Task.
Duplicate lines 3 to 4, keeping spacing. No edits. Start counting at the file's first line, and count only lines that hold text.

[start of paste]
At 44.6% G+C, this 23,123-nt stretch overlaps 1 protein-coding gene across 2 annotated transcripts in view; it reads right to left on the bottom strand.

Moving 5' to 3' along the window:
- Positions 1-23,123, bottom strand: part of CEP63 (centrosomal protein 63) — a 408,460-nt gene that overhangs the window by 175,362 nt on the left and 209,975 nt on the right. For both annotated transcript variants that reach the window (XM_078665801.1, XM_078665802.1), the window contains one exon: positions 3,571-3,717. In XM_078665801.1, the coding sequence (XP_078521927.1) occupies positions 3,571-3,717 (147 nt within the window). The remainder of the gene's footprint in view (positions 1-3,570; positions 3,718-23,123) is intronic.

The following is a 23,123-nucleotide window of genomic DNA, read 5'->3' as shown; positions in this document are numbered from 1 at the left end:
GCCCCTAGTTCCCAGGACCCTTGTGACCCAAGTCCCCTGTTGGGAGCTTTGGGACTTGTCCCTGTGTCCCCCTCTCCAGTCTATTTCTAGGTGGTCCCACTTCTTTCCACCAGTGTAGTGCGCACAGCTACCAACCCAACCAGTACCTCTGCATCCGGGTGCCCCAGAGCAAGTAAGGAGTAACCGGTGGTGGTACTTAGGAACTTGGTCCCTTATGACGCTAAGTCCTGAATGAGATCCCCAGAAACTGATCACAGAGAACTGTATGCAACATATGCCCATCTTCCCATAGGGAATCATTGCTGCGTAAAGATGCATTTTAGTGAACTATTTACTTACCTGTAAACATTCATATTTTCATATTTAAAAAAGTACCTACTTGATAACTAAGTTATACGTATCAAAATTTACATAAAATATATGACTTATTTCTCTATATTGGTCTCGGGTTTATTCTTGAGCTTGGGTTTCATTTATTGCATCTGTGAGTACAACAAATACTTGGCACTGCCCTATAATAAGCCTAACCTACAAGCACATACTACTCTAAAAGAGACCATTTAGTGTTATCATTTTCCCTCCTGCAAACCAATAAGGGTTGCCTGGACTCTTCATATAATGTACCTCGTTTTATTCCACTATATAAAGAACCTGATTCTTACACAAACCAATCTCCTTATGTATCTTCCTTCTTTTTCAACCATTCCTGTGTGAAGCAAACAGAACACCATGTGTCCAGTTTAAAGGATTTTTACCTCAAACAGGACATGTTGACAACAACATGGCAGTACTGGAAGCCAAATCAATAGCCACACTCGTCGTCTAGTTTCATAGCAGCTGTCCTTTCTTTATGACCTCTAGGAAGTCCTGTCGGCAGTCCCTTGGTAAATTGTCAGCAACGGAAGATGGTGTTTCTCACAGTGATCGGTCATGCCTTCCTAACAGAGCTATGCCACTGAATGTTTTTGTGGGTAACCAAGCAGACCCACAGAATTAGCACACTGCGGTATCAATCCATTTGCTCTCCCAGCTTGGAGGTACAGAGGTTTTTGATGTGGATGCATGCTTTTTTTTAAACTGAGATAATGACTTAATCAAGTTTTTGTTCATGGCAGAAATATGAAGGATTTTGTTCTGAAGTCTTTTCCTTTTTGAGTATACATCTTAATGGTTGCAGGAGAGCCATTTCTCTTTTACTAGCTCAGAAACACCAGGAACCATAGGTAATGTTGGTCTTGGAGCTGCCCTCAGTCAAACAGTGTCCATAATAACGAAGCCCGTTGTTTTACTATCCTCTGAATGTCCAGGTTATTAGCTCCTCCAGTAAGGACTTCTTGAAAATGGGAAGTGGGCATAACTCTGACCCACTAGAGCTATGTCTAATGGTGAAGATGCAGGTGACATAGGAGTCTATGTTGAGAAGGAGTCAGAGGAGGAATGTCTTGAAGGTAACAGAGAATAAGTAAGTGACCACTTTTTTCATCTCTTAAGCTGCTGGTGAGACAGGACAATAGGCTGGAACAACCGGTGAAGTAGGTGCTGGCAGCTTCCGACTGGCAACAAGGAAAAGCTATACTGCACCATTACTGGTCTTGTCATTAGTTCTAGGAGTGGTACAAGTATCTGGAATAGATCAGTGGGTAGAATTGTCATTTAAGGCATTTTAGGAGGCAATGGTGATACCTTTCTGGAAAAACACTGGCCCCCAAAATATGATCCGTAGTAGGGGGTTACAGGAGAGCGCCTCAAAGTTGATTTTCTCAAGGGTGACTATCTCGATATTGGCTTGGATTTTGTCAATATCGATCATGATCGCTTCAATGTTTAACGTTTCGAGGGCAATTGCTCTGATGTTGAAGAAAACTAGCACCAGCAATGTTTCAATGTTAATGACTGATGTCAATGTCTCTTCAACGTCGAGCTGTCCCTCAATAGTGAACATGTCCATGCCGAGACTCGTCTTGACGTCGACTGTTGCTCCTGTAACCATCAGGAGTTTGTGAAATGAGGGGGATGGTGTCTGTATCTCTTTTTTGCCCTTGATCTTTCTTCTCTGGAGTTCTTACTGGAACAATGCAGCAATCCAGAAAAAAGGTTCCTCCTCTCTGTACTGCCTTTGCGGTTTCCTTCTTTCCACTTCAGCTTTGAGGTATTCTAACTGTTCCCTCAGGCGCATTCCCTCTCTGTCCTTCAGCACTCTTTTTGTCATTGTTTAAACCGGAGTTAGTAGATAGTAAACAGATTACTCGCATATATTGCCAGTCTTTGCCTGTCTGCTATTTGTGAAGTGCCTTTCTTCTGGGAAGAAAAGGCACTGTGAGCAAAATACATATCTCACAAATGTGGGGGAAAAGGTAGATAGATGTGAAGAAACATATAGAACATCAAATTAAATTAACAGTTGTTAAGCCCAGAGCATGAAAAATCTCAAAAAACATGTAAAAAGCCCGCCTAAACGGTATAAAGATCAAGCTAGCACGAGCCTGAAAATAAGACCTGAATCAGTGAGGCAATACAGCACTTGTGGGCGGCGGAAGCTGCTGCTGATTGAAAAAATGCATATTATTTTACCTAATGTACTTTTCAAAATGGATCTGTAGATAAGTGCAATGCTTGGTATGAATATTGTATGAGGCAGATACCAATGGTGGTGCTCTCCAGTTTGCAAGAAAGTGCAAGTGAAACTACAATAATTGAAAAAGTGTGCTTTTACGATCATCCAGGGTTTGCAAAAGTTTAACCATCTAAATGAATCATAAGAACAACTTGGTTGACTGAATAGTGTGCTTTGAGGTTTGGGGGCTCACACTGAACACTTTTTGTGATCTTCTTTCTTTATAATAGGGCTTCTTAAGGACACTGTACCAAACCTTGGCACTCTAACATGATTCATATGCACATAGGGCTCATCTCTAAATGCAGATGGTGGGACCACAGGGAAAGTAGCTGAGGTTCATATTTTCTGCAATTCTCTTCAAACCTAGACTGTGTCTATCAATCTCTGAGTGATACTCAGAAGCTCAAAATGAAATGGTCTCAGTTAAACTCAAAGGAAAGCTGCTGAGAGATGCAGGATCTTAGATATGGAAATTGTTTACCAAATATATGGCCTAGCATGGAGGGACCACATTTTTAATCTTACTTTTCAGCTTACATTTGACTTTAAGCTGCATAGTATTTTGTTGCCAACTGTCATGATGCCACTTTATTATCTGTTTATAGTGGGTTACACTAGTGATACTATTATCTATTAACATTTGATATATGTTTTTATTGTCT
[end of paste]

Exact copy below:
- Positions 1-23,123, bottom strand: part of CEP63 (centrosomal protein 63) — a 408,460-nt gene that overhangs the window by 175,362 nt on the left and 209,975 nt on the right. For both annotated transcript variants that reach the window (XM_078665801.1, XM_078665802.1), the window contains one exon: positions 3,571-3,717. In XM_078665801.1, the coding sequence (XP_078521927.1) occupies positions 3,571-3,717 (147 nt within the window). The remainder of the gene's footprint in view (positions 1-3,570; positions 3,718-23,123) is intronic.

The following is a 23,123-nucleotide window of genomic DNA, read 5'->3' as shown; positions in this document are numbered from 1 at the left end: